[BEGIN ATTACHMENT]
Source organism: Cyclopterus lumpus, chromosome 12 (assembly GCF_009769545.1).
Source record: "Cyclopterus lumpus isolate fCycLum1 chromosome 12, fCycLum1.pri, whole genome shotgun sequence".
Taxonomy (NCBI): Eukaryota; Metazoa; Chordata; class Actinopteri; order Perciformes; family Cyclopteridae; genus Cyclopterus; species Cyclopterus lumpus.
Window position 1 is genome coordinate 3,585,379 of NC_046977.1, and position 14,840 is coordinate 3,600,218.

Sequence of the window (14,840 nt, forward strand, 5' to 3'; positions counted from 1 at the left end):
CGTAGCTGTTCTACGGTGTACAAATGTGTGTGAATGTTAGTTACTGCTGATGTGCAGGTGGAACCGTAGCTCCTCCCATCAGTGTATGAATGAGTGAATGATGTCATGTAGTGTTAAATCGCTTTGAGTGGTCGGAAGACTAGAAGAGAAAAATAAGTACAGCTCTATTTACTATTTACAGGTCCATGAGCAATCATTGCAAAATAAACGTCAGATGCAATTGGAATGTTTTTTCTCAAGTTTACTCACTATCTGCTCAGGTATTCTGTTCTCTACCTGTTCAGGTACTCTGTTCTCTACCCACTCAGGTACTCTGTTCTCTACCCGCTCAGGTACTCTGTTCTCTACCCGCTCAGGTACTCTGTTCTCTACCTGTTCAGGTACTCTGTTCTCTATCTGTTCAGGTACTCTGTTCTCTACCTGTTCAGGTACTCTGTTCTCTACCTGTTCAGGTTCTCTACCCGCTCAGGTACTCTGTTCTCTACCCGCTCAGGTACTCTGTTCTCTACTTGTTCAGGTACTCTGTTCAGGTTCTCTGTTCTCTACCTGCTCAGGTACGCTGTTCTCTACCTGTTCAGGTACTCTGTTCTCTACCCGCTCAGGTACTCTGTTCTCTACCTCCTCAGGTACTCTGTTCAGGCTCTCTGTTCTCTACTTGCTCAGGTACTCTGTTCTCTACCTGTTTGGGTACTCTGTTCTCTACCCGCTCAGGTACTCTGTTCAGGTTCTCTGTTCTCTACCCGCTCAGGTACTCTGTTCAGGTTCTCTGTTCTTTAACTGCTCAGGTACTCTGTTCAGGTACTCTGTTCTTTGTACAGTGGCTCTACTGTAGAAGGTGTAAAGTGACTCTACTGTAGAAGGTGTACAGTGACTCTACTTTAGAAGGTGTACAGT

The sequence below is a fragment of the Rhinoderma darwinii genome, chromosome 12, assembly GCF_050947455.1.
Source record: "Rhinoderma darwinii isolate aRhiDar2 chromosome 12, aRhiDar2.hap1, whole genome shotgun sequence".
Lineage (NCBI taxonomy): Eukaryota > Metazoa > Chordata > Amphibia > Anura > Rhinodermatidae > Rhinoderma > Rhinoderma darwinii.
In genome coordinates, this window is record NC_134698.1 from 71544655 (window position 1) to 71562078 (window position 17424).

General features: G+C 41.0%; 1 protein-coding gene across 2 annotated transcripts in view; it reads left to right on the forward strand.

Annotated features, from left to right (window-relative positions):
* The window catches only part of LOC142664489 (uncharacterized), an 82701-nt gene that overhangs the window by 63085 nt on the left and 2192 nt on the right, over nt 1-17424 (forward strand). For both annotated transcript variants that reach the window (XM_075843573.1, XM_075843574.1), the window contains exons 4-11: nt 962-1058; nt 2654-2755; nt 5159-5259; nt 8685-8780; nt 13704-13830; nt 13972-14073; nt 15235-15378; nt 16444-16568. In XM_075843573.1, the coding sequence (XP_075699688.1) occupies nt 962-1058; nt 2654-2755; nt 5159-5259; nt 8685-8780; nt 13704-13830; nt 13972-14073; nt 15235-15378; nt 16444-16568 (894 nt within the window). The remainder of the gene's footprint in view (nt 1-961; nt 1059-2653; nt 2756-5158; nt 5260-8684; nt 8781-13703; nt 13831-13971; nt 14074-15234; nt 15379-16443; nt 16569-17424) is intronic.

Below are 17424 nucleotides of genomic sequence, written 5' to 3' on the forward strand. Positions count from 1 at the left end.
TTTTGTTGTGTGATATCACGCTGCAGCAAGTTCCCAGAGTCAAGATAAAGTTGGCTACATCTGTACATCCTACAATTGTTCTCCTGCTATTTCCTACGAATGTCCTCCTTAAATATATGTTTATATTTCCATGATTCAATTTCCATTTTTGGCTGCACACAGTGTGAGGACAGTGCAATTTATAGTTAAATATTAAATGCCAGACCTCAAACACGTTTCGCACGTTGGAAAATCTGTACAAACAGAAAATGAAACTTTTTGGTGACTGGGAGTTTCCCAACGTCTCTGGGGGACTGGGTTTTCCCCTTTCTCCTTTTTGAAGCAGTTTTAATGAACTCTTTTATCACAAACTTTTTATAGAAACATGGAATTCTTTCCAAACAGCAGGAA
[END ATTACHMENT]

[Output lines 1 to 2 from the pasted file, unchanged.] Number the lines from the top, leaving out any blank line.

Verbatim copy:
Source organism: Cyclopterus lumpus, chromosome 12 (assembly GCF_009769545.1).
Source record: "Cyclopterus lumpus isolate fCycLum1 chromosome 12, fCycLum1.pri, whole genome shotgun sequence".